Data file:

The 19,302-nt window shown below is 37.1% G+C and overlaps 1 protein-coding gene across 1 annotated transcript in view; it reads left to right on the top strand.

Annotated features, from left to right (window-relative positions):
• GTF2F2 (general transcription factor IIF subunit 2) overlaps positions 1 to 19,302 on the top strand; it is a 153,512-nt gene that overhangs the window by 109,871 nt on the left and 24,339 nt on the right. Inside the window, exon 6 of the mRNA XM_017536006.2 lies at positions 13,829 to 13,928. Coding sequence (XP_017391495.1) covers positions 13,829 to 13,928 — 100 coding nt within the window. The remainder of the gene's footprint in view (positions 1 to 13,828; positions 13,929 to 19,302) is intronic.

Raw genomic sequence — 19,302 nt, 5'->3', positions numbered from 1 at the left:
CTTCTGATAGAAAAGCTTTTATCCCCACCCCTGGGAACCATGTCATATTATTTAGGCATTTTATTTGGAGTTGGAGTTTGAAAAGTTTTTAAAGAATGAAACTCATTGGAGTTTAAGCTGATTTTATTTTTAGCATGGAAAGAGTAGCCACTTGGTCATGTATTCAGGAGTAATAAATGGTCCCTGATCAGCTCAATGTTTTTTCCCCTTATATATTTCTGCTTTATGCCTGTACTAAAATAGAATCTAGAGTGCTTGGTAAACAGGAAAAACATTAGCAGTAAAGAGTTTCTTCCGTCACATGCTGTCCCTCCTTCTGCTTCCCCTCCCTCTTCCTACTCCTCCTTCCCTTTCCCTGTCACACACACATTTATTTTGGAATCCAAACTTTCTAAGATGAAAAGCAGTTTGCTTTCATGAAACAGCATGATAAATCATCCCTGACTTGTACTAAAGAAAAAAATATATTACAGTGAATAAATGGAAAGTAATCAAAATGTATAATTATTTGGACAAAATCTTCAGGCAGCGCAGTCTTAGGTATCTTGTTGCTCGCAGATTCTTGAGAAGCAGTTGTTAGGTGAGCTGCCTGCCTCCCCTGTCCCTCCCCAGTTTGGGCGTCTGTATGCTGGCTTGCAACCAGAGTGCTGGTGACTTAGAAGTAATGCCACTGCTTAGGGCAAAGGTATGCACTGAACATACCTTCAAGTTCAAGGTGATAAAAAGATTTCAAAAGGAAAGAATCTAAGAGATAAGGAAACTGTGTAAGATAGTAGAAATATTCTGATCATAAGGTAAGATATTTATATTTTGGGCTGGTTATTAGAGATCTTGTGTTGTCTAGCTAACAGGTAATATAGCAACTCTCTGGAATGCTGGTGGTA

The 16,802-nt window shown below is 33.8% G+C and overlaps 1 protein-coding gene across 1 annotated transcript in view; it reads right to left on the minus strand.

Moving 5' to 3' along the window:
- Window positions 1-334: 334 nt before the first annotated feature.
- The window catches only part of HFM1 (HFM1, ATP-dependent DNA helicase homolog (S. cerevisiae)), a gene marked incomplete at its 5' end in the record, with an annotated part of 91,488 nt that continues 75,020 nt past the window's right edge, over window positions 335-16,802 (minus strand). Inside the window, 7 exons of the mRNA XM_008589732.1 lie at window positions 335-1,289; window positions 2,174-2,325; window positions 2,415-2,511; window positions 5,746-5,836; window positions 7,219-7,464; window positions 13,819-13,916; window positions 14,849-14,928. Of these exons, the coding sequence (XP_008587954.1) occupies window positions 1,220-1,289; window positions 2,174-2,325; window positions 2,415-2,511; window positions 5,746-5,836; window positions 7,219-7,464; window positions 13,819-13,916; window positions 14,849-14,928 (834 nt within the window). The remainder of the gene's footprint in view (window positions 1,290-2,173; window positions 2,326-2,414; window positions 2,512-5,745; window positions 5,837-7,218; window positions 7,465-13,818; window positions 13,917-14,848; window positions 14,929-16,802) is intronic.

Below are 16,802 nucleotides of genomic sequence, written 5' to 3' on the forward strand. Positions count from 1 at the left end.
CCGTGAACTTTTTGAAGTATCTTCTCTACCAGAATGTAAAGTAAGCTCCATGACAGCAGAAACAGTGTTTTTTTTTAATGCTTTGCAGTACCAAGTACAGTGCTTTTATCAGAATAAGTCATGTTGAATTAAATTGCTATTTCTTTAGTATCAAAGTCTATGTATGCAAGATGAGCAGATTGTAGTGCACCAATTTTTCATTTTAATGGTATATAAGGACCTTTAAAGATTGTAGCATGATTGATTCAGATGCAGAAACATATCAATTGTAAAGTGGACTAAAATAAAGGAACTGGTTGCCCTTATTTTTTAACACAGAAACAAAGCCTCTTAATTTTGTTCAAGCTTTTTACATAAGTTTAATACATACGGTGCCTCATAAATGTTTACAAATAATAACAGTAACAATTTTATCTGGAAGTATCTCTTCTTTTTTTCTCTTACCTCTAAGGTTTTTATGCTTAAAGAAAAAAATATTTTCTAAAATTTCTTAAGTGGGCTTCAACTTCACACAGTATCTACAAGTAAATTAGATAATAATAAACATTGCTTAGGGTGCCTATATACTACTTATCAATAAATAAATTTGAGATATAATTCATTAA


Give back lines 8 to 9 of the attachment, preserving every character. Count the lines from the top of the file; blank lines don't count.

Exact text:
- Window positions 1-334: 334 nt before the first annotated feature.
- The window catches only part of HFM1 (HFM1, ATP-dependent DNA helicase homolog (S. cerevisiae)), a gene marked incomplete at its 5' end in the record, with an annotated part of 91,488 nt that continues 75,020 nt past the window's right edge, over window positions 335-16,802 (minus strand). Inside the window, 7 exons of the mRNA XM_008589732.1 lie at window positions 335-1,289; window positions 2,174-2,325; window positions 2,415-2,511; window positions 5,746-5,836; window positions 7,219-7,464; window positions 13,819-13,916; window positions 14,849-14,928. Of these exons, the coding sequence (XP_008587954.1) occupies window positions 1,220-1,289; window positions 2,174-2,325; window positions 2,415-2,511; window positions 5,746-5,836; window positions 7,219-7,464; window positions 13,819-13,916; window positions 14,849-14,928 (834 nt within the window). The remainder of the gene's footprint in view (window positions 1,290-2,173; window positions 2,326-2,414; window positions 2,512-5,745; window positions 5,837-7,218; window positions 7,465-13,818; window positions 13,917-14,848; window positions 14,929-16,802) is intronic.